With the Winnipeg police auction coming up soon we are going to start seeing lots of very gently and heavily used bicycles. It is going to be difficult to get replacement parts and to the untrained eye, it can be difficult to spot a real bargain.
In our experience, the average repair price for a bike purchased at auction is $150. Include that in your budget as well as these tips for spotting the “diamond in the rough.”
Here are some things to keep in mind when buying a bike at auction.
1. You are buying the bike “as is” and you may not get a chance to ride it.
If the bike even looks anything less than pristine, PLEASE stay away from it. (These aren’t classic cars after all.) Most bikes that have been sitting and rusting for a few years are little better than the metal they are worth in scrap.
2. Unless you know exactly what you are buying, don’t overspend.
You might think that a classic 1970s road bike could be fun to restore, but unless you know how to make the repairs yourself, the cost could be hundreds of dollars. And that is if the frame and forks are undamaged. Old brakes can also be tricky to source.
3. Keep an eye out for big well known brands.
Trek, Giant, Norco, Kona, or Specialized to name a few. These are bikes that were usually originally sold by a store that responsibly serviced their customers after they purchased their bike. This means that before that bike was recovered it probably saw a good life.
4. Look up the availability of parts before the auction.
Things like 6, 7, 8, and 9 speed cassettes, chains, and shifters. These are the parts that are going to be flying off the shelves once the auction is over. It is good to find a shop that has an ample supply of parts.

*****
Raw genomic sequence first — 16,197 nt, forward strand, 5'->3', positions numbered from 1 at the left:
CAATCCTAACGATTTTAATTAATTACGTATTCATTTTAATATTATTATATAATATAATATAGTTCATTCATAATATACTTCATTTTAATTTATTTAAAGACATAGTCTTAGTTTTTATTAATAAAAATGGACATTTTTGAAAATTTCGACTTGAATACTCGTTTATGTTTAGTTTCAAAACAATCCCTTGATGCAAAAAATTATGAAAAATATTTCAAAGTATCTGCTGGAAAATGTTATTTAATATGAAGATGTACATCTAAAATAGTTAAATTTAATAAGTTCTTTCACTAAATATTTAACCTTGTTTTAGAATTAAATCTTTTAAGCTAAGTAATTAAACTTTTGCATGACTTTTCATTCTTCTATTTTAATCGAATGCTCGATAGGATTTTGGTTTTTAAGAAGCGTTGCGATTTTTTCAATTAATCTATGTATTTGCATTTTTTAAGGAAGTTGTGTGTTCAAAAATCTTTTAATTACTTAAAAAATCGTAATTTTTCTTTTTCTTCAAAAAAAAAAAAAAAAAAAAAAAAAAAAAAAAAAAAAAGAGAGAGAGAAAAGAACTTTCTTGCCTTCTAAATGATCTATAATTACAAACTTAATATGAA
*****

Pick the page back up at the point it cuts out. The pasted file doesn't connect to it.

5. Wheels usually cost more than the bike you just got.
Some of the bikes recovered will have a missing, bent or broken wheel. Simply stay away from bikes missing the rear wheel.
- A missing front wheel is not too expensive to replace. You can count on $120 for a wheel, tire, tube, spoke liner and labour to install it.
- A rear wheel will usually cost you around $300. This is for the rear wheel, cassette, chain, tube, tire, and the labour to assemble it all together.
It is possible to get a good deal at the auction, but it’s more rare than you might hope. Our goal is to get you enjoying cycling for your lifetime - the cost of a “good deal” is often more than we expected.
We hope this guide helps you in your search this year for a new bike. Remember, nothing is really a good deal when you pull back the layers. A new bike can almost save you more money in the long run.
Keep a smart eye about you and we will see you on the trails!
- Northern Bicycle Co.